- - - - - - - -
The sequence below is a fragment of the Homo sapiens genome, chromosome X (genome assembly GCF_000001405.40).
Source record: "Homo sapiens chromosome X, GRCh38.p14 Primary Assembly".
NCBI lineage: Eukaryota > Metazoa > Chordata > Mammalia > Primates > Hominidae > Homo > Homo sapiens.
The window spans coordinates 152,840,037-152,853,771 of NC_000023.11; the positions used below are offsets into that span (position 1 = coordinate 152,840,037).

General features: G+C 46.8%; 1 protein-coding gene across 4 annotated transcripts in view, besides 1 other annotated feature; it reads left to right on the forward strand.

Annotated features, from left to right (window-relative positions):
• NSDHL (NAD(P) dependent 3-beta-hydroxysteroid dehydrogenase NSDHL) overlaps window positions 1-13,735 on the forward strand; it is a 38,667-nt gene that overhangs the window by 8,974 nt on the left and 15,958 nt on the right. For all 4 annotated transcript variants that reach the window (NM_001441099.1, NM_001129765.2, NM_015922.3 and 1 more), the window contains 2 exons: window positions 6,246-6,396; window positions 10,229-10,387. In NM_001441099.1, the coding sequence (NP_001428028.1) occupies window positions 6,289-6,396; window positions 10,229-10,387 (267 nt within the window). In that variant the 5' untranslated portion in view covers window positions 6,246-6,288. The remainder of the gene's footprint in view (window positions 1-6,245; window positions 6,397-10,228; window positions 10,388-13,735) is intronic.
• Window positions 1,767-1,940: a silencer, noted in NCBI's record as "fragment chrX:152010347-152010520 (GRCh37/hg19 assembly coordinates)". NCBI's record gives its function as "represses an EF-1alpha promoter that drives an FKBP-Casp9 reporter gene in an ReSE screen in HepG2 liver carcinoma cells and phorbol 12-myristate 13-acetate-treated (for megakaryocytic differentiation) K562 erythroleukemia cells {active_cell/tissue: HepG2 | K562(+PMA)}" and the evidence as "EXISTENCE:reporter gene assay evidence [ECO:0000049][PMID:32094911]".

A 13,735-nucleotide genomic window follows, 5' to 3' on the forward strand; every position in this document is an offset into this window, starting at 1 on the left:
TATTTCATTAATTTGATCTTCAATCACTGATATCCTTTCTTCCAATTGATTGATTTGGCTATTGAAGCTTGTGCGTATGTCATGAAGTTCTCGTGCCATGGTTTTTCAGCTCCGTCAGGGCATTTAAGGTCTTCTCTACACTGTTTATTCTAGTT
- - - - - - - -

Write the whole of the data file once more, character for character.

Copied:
The sequence below is a fragment of the Homo sapiens genome, chromosome X (genome assembly GCF_000001405.40).
Source record: "Homo sapiens chromosome X, GRCh38.p14 Primary Assembly".
NCBI lineage: Eukaryota > Metazoa > Chordata > Mammalia > Primates > Hominidae > Homo > Homo sapiens.
The window spans coordinates 152,840,037-152,853,771 of NC_000023.11; the positions used below are offsets into that span (position 1 = coordinate 152,840,037).

General features: G+C 46.8%; 1 protein-coding gene across 4 annotated transcripts in view, besides 1 other annotated feature; it reads left to right on the forward strand.

Annotated features, from left to right (window-relative positions):
• NSDHL (NAD(P) dependent 3-beta-hydroxysteroid dehydrogenase NSDHL) overlaps window positions 1-13,735 on the forward strand; it is a 38,667-nt gene that overhangs the window by 8,974 nt on the left and 15,958 nt on the right. For all 4 annotated transcript variants that reach the window (NM_001441099.1, NM_001129765.2, NM_015922.3 and 1 more), the window contains 2 exons: window positions 6,246-6,396; window positions 10,229-10,387. In NM_001441099.1, the coding sequence (NP_001428028.1) occupies window positions 6,289-6,396; window positions 10,229-10,387 (267 nt within the window). In that variant the 5' untranslated portion in view covers window positions 6,246-6,288. The remainder of the gene's footprint in view (window positions 1-6,245; window positions 6,397-10,228; window positions 10,388-13,735) is intronic.
• Window positions 1,767-1,940: a silencer, noted in NCBI's record as "fragment chrX:152010347-152010520 (GRCh37/hg19 assembly coordinates)". NCBI's record gives its function as "represses an EF-1alpha promoter that drives an FKBP-Casp9 reporter gene in an ReSE screen in HepG2 liver carcinoma cells and phorbol 12-myristate 13-acetate-treated (for megakaryocytic differentiation) K562 erythroleukemia cells {active_cell/tissue: HepG2 | K562(+PMA)}" and the evidence as "EXISTENCE:reporter gene assay evidence [ECO:0000049][PMID:32094911]".

A 13,735-nucleotide genomic window follows, 5' to 3' on the forward strand; every position in this document is an offset into this window, starting at 1 on the left:
TATTTCATTAATTTGATCTTCAATCACTGATATCCTTTCTTCCAATTGATTGATTTGGCTATTGAAGCTTGTGCGTATGTCATGAAGTTCTCGTGCCATGGTTTTTCAGCTCCGTCAGGGCATTTAAGGTCTTCTCTACACTGTTTATTCTAGTT